A very informative post! I will have to re-read this within the coming days and this post is extremely helpful.

Matylda
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Re: The Goal Of Meditation.

Post by Matylda » Fri Mar 17, 2017 10:09 am

Joka wrote:When one meditates, what is its goal for the individual? What is its purpose? What is meditation fulfilling?

Also, for the poor working class slob like myself that is constantly working seven days a week, can the same kind of attainment be done with just purely mental meditation while working?
it is very simple.. attaining buddhahood.. all what is above it is how it is taught within soto zen.. but goal is clear... as for busy people, one needs a master who can give key points instructions concerning active meditation, not only sitting meditation.

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PuerAzaelis
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Re: The Goal Of Meditation.

Post by PuerAzaelis » Sat Mar 18, 2017 12:35 am

Joka wrote:When one meditates, what is its goal for the individual? What is its purpose? What is meditation fulfilling?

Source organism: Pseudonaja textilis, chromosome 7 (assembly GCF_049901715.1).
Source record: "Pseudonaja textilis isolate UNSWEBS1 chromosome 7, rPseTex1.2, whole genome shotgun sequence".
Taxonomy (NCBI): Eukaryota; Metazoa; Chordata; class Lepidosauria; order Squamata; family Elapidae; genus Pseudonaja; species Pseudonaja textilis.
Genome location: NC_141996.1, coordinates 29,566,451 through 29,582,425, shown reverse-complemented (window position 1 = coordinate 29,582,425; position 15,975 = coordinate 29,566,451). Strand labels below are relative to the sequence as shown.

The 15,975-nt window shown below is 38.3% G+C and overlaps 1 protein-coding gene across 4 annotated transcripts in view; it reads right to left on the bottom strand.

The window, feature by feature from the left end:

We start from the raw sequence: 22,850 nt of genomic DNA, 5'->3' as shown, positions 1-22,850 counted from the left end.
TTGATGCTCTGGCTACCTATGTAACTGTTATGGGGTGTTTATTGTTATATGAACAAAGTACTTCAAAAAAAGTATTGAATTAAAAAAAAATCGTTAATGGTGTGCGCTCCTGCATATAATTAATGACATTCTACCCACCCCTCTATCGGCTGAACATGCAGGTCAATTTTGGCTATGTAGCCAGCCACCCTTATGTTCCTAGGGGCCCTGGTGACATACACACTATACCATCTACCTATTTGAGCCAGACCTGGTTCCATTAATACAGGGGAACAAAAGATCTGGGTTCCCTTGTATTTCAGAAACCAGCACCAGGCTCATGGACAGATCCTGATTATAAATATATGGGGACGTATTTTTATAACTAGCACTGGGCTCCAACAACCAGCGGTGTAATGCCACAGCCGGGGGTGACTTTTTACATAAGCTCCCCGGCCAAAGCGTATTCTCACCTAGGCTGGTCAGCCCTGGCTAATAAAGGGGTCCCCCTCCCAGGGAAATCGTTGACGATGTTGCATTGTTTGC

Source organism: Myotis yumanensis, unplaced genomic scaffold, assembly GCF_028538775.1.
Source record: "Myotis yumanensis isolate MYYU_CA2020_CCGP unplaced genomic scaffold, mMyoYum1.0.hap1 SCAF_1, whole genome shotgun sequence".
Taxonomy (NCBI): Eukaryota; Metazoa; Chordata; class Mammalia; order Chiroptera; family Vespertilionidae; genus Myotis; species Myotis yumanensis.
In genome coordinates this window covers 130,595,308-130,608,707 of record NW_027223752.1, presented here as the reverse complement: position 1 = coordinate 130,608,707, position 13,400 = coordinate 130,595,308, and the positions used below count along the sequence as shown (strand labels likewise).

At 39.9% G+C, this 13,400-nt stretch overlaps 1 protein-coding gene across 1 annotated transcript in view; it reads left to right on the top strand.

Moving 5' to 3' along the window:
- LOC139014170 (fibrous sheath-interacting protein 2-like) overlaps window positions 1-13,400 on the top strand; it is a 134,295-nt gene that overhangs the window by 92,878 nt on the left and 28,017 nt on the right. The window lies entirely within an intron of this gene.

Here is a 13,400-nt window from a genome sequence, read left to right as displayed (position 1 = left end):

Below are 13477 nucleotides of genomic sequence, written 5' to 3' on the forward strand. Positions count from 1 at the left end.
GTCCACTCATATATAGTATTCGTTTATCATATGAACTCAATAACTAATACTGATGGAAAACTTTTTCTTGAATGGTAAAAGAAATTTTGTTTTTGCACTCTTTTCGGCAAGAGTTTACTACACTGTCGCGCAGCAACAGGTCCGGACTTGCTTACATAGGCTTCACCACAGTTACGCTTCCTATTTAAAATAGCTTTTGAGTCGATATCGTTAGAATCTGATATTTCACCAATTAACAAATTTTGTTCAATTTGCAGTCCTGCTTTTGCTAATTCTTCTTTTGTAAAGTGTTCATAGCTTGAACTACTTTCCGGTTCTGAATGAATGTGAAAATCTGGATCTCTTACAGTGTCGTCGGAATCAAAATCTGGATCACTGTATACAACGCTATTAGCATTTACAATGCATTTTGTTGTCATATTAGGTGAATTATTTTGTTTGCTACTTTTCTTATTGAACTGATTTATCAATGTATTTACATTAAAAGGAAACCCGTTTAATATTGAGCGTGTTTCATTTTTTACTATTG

What kind of meditation?
And nobody in all of Oz. No Wizard that there is or was.

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Re: The Goal Of Meditation.

Post by Johnny Dangerous » Sat Mar 18, 2017 1:17 am

Meditation is not actually doing anything, if anything it's an unwinding of "doing".
"it must be coming from the mouthy mastermind of raunchy rapper, Johnny Dangerous”

-Jeff H.

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Re: The Goal Of Meditation.

Post by Wayfarer » Sat Mar 18, 2017 1:28 am

Two good Sōtō Zen books - Zen Mind, Beginner's Mind, Shunryu Suzuki (basic text of San Francisco Zen Centre)

To Meet the Real Dragon - Gudo Wafu Nishijima

They're especially useful for Western lay practitioners.
In the beginner's mind there are many possibilities; in the expert's mind there are few ~ Suzuki-roshi